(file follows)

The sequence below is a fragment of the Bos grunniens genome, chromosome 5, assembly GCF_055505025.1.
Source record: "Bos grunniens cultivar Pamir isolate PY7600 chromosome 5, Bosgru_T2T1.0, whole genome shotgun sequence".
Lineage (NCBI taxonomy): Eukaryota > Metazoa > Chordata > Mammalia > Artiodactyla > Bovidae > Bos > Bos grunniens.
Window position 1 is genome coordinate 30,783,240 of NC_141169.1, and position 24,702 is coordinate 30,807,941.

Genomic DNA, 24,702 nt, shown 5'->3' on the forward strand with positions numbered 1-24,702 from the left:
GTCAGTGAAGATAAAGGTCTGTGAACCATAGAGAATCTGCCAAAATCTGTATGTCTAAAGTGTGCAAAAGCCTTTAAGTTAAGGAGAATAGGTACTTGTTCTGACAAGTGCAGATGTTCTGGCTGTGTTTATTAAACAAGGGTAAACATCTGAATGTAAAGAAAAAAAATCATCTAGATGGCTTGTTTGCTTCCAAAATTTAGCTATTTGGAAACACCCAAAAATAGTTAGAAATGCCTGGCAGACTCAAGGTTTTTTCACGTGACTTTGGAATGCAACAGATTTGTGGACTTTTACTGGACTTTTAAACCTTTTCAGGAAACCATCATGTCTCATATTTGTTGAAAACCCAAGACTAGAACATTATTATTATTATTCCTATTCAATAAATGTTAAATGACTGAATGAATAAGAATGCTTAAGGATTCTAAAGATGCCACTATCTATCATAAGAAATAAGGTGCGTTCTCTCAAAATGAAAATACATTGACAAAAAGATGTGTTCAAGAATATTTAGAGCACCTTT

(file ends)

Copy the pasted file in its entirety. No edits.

The sequence below is a fragment of the Bos grunniens genome, chromosome 5, assembly GCF_055505025.1.
Source record: "Bos grunniens cultivar Pamir isolate PY7600 chromosome 5, Bosgru_T2T1.0, whole genome shotgun sequence".
Lineage (NCBI taxonomy): Eukaryota > Metazoa > Chordata > Mammalia > Artiodactyla > Bovidae > Bos > Bos grunniens.
Window position 1 is genome coordinate 30,783,240 of NC_141169.1, and position 24,702 is coordinate 30,807,941.

Genomic DNA, 24,702 nt, shown 5'->3' on the forward strand with positions numbered 1-24,702 from the left:
GTCAGTGAAGATAAAGGTCTGTGAACCATAGAGAATCTGCCAAAATCTGTATGTCTAAAGTGTGCAAAAGCCTTTAAGTTAAGGAGAATAGGTACTTGTTCTGACAAGTGCAGATGTTCTGGCTGTGTTTATTAAACAAGGGTAAACATCTGAATGTAAAGAAAAAAAATCATCTAGATGGCTTGTTTGCTTCCAAAATTTAGCTATTTGGAAACACCCAAAAATAGTTAGAAATGCCTGGCAGACTCAAGGTTTTTTCACGTGACTTTGGAATGCAACAGATTTGTGGACTTTTACTGGACTTTTAAACCTTTTCAGGAAACCATCATGTCTCATATTTGTTGAAAACCCAAGACTAGAACATTATTATTATTATTCCTATTCAATAAATGTTAAATGACTGAATGAATAAGAATGCTTAAGGATTCTAAAGATGCCACTATCTATCATAAGAAATAAGGTGCGTTCTCTCAAAATGAAAATACATTGACAAAAAGATGTGTTCAAGAATATTTAGAGCACCTTT